After I got Art home, Art slept and slept and slept. He woke up to greet each kid and then would fall asleep. The kids tried to talk to him and he'd fall asleep mid-sentence. It wasn't till after dinner that I notice his eyes. Have you ever seen photos of the nazi war camp survivors? He started to look more and more like those photos. His eyes were suken, rimmed in deep blue black. The 15 pounds he has lost made him look tiny frail and underfed. He had to psych himself up to just use the bathroom. I had to "prepare" the bedroom before he got into bed, turn down the covers, get his pillows in the right position. He was too weak to do it himself. Chemo was doing it's job.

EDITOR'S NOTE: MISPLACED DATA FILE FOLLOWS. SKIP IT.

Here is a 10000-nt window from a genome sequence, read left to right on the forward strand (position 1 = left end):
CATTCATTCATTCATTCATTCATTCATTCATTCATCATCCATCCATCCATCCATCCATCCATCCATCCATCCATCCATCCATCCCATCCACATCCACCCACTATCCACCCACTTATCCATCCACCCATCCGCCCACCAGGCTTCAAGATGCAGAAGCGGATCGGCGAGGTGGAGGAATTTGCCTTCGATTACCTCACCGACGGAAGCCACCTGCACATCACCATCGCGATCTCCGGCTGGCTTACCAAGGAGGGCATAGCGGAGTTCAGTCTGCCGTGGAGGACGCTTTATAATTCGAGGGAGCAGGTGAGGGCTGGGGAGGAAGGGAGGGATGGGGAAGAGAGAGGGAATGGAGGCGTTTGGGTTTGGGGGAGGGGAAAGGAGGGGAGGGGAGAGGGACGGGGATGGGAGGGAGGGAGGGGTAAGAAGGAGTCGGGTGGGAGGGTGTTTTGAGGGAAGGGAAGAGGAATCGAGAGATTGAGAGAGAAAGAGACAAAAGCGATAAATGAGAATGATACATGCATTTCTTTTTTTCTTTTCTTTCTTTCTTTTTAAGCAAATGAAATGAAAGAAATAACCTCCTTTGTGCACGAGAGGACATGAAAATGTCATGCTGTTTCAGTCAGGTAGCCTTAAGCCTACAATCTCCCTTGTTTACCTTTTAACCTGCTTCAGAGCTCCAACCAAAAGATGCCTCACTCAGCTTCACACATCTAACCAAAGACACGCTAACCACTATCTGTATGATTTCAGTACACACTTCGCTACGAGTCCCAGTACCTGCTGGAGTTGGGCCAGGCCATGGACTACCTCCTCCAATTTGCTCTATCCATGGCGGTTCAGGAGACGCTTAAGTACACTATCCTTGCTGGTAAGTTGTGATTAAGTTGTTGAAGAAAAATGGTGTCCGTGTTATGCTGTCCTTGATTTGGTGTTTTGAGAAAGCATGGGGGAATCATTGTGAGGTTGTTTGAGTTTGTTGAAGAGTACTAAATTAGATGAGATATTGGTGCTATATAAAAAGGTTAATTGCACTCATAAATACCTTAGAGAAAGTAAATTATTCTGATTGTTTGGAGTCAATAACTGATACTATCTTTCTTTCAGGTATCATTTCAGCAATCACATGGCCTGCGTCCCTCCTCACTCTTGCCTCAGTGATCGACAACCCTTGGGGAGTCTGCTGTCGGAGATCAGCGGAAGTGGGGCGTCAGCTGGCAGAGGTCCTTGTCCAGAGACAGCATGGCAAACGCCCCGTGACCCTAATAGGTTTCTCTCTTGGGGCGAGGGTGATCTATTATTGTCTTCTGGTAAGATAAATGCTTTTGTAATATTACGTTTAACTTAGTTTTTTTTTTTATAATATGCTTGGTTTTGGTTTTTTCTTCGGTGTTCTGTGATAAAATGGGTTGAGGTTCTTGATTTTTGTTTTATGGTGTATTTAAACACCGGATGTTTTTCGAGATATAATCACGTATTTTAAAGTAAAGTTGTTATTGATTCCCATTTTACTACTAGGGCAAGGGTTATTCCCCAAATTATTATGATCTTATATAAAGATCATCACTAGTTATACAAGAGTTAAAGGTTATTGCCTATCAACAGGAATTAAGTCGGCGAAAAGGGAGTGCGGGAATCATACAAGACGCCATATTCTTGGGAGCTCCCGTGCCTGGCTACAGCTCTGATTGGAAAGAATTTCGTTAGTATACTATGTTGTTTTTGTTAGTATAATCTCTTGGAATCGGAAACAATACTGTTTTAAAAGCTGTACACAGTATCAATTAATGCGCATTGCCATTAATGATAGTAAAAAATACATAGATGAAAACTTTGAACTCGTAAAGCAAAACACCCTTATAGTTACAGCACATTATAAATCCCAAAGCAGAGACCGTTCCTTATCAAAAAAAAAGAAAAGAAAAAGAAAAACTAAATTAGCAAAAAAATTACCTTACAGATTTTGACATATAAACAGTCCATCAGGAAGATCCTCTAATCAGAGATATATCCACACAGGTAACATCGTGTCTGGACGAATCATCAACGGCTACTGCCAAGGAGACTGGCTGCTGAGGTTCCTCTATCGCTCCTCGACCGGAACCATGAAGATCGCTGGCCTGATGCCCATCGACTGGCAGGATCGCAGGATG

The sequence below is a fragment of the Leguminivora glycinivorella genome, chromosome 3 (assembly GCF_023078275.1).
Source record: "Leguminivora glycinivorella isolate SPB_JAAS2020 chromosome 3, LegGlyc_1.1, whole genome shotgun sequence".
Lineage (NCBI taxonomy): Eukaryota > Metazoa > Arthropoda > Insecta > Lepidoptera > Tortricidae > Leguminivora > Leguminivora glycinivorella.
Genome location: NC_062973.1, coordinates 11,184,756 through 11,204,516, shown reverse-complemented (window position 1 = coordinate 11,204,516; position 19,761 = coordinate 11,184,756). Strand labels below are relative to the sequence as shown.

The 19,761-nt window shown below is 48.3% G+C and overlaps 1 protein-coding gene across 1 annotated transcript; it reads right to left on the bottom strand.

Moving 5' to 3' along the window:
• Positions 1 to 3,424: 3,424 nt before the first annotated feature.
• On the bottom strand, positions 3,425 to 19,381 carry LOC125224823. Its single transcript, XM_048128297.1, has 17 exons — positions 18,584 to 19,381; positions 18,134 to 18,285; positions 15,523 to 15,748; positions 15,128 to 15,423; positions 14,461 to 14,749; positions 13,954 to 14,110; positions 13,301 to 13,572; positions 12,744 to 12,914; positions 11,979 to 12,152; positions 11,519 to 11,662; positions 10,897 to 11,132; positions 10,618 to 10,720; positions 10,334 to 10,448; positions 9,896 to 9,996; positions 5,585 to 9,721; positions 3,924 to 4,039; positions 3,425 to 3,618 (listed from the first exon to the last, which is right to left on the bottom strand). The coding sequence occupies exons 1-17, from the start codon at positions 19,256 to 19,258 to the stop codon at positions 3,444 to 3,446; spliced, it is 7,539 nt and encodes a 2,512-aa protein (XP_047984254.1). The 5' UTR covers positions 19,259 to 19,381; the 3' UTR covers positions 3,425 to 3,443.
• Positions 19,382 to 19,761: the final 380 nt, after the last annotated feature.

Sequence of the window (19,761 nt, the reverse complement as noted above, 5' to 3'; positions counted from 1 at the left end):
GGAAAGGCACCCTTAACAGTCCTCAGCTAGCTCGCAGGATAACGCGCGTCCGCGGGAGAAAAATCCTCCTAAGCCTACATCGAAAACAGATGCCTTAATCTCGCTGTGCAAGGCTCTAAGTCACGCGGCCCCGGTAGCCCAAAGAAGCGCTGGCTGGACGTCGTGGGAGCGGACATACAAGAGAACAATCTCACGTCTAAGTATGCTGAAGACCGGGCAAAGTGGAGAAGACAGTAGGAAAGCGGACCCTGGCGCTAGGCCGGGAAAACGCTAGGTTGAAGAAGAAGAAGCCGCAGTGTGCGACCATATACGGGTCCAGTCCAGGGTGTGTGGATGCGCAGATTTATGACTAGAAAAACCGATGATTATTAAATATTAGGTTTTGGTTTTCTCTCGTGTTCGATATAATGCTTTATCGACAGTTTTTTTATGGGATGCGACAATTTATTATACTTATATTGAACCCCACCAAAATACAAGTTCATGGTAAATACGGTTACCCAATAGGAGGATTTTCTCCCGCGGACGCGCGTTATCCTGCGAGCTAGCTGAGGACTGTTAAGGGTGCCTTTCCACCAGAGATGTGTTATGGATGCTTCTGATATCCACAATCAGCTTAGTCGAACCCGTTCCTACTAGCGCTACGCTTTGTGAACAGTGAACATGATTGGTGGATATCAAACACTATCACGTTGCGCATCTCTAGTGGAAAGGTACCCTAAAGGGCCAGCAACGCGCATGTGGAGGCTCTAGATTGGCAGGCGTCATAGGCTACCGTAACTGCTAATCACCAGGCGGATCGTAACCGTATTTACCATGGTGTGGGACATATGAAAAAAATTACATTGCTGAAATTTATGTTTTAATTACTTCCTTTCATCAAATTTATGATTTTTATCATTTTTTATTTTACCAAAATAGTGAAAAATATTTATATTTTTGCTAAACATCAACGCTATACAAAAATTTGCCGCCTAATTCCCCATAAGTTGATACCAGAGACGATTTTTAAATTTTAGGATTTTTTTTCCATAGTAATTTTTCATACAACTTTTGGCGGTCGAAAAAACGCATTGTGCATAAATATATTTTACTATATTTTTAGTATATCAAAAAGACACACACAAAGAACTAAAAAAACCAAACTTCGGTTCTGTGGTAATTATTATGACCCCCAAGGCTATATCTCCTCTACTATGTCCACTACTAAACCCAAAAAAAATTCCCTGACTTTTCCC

Then he slept. It was a restless night and then at 11 o'clock the fevers started. 101, 103.5, 105. The nasea started and culminated with vomiting. That was at 4 am. I call the American Cancer Center in a panic. "Is this normal?" I called the doctor. She said take him to the hospital. My mother and knew we couldn't get him to the car, and I couldn't call the ambulance. It seemed, I don't know, just wrong. Something in me said leave him be. When I woke him at 8, his fever was 101. It took me, Langston and my friend Olivia to get him to the car and then we were back, in less than 24 hours, to the hospital. That is where I write from now.
Chemo is the scariest thing I have ever witnessed.